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The CRISP methodology (originally known as CRISP-DM), first developed by IBM in the 60s for data mining projects, remains, today, the only truly efficient process used for Data Science projects… 

CRISP methodology: User guide 

The CRISP methodology includes 6 steps that range from business understanding to deployment and implementation. 

An illustration of the CRISP methodology 

1. Business understanding 

The first step involves acquiring a good understanding of the business elements and issues that Data Science aims to improve or solve. 

2. Data understanding 

The second step focuses on precisely identifying the data to be analysed, assessing the quality of available data and making connections in order to understand what the data means from a business point of view. Since Data Science is solely data-based, all business issues associated with existing data, whether internal or external, can be addressed through Data Science. 

3. Data preparation 

The data preparation step groups all activities required to construct, from raw data, a precise set of data to analyse. It thus includes data sorting based on selected criteria, data cleansing, and, most importantly, data recoding to ensure compatibility with any and all algorithms that will be used. 

Digital data parametricity and its recoding into categorical data are extremely important and must be executed with the greatest care in order to ensure that used algorithms do not produce inaccurate results during the next step. All data must be centralised in a structured database known as a Data Hub.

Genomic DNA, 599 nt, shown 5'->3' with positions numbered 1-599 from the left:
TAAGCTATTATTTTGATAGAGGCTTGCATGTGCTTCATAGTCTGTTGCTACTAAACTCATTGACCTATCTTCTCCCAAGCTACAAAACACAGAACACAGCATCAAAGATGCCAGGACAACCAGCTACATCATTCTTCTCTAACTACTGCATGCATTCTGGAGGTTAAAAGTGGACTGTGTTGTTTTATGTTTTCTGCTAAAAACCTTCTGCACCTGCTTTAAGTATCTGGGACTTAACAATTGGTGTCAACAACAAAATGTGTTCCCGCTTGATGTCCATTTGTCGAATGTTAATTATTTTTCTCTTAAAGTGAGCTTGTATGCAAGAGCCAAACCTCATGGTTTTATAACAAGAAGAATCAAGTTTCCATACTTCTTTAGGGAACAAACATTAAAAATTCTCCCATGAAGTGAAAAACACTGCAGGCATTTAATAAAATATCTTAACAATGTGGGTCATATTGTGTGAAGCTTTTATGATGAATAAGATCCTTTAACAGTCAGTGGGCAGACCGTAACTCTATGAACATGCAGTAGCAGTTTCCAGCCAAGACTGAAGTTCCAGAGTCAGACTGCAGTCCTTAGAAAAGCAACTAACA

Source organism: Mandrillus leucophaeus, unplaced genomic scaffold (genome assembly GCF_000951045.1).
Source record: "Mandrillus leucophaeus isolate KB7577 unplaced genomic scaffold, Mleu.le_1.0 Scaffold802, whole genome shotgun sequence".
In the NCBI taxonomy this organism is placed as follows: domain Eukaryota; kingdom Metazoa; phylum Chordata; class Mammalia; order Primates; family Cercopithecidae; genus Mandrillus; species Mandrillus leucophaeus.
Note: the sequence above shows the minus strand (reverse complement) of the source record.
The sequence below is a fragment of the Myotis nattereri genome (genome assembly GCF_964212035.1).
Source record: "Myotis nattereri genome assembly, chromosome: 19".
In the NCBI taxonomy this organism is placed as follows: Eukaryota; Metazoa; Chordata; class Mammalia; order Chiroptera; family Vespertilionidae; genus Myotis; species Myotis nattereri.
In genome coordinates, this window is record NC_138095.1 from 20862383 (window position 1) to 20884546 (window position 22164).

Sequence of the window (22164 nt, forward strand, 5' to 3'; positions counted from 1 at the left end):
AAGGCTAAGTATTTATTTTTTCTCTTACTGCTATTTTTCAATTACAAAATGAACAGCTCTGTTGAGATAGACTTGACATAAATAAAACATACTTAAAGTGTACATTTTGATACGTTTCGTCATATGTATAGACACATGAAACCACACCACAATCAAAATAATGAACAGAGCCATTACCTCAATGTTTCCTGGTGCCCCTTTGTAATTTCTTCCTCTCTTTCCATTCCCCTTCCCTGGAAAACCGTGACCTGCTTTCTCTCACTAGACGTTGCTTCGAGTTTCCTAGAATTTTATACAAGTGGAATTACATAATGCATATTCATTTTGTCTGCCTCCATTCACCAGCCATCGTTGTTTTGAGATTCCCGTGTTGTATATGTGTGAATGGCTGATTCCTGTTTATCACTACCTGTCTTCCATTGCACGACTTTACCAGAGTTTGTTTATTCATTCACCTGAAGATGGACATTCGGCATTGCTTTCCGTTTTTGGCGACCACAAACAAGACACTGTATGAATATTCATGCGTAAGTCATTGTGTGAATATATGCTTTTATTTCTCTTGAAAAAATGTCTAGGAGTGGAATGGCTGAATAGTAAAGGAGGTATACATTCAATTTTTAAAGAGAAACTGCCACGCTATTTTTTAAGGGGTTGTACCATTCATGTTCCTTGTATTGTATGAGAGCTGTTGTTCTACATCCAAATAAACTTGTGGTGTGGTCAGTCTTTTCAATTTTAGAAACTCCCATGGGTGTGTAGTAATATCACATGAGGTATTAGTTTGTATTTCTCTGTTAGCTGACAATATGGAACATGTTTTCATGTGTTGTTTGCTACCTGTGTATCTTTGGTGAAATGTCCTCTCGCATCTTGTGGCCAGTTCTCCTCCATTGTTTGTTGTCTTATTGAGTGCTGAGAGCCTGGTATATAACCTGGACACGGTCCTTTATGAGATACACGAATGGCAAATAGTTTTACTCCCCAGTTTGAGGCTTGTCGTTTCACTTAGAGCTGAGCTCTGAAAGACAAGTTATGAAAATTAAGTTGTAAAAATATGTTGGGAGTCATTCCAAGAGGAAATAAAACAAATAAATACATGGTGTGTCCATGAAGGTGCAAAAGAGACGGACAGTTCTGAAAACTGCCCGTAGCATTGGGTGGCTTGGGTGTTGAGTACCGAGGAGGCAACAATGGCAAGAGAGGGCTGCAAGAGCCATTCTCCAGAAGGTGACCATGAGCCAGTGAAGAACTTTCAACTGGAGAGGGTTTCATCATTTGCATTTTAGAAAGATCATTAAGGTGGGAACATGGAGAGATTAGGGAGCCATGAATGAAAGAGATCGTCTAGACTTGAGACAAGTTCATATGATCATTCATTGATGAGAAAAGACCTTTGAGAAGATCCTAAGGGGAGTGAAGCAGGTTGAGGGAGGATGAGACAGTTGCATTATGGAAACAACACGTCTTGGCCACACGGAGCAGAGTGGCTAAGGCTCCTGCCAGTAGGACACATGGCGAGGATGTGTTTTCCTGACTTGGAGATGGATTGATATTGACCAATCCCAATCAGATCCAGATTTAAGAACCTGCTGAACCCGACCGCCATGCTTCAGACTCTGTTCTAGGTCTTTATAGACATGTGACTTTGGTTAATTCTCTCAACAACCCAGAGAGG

4. Modelling 

This is the actual Data Science step. Modelling includes selecting, configuring and testing various algorithms, as well as deciding on their sequence, which creates a model. The process is initially a descriptive one that generates knowledge and explains why things happened. It then becomes predictive and explains what will happen, and later prescriptive as it helps optimise future situations. 

5. Evaluation 

The aim of the evaluation step is to verify any models or knowledge obtained in order to ensure that they meet the objectives identified at the beginning of the process. The evaluation also informs model deployment decisions, or as required, model improvement ones. At this stage, the robustness and accuracy of developed models are tested. 

6. Deployment 

The final step of the process. It consists in implementing generated models for end users and its aim is to use modelling to format knowledge in such a way that it can be integrated into the decision-making process. 

Depending on objectives, deployment can thus range from the simple generation of a report describing knowledge obtained to the installation of an application that helps leverage the obtained model to predict unknown values for an element of interest. 

An agile and iterative approach 

This is an agile and iterative methodology, i.e. each iteration generates additional business knowledge that helps improve the way the next iteration is handled. This is why, even though we market it as a project, Data Science is more of a global approach than a mere project. 

The CRISP methodology has been officially adopted by Business & Decision, and is, without a doubt, a key success factor for Data Science projects. 

Business & Decision

Data Scientist – Director of the Data Science & Customer Intelligence offerings at Business & Decision France. Also teaching Data Mining & Statistics applied to Marketing at EPF Schoolg and ESCP-Europe.

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